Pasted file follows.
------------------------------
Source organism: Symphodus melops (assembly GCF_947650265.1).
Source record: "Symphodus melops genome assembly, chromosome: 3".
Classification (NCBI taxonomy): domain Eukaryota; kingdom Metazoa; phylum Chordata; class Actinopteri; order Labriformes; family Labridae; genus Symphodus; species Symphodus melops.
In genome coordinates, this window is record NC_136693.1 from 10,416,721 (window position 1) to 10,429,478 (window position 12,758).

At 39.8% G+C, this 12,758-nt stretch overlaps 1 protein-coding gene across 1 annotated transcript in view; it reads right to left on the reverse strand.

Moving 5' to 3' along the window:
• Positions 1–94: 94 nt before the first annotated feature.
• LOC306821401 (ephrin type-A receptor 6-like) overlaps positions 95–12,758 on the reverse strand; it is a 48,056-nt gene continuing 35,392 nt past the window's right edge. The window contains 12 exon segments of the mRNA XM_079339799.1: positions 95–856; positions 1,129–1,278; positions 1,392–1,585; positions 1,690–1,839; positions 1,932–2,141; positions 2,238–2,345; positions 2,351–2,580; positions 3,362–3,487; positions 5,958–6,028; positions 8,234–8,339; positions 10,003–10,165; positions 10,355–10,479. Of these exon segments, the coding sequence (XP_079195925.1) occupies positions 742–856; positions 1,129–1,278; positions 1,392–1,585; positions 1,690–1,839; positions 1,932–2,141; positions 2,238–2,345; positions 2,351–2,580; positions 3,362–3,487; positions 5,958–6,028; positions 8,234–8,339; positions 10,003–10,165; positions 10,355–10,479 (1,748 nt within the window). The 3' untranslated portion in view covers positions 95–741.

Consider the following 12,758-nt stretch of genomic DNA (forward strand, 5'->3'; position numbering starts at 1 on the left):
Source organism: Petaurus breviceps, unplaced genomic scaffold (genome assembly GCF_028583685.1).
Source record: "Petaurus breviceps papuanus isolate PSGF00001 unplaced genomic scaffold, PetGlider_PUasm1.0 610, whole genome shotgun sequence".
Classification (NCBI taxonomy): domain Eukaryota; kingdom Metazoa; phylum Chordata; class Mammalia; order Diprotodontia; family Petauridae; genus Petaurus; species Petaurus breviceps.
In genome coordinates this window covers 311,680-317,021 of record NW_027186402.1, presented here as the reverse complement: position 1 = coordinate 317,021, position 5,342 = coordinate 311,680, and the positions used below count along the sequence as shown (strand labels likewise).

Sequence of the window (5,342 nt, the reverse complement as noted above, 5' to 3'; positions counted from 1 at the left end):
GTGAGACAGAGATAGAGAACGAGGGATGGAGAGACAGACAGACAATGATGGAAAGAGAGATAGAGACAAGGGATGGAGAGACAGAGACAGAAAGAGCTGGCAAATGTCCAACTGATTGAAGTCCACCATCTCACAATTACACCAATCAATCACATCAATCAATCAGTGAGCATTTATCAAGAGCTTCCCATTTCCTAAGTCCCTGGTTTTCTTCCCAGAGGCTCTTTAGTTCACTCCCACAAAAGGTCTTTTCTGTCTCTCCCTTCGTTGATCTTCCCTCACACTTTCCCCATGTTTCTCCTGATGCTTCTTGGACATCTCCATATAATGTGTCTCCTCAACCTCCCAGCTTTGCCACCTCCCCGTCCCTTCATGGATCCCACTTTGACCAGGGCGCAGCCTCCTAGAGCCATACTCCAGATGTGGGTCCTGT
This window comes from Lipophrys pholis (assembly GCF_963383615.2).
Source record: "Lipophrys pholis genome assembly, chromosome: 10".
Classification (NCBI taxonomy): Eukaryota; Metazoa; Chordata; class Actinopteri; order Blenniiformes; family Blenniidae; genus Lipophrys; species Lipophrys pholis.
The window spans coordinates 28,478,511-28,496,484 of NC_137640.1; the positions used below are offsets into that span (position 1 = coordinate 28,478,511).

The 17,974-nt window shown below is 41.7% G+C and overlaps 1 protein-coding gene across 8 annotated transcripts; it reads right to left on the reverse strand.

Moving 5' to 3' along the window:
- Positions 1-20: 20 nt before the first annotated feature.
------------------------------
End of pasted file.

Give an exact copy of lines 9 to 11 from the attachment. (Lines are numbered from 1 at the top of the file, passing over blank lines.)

Consider the following 12,758-nt stretch of genomic DNA (forward strand, 5'->3'; position numbering starts at 1 on the left):
Source organism: Petaurus breviceps, unplaced genomic scaffold (genome assembly GCF_028583685.1).
Source record: "Petaurus breviceps papuanus isolate PSGF00001 unplaced genomic scaffold, PetGlider_PUasm1.0 610, whole genome shotgun sequence".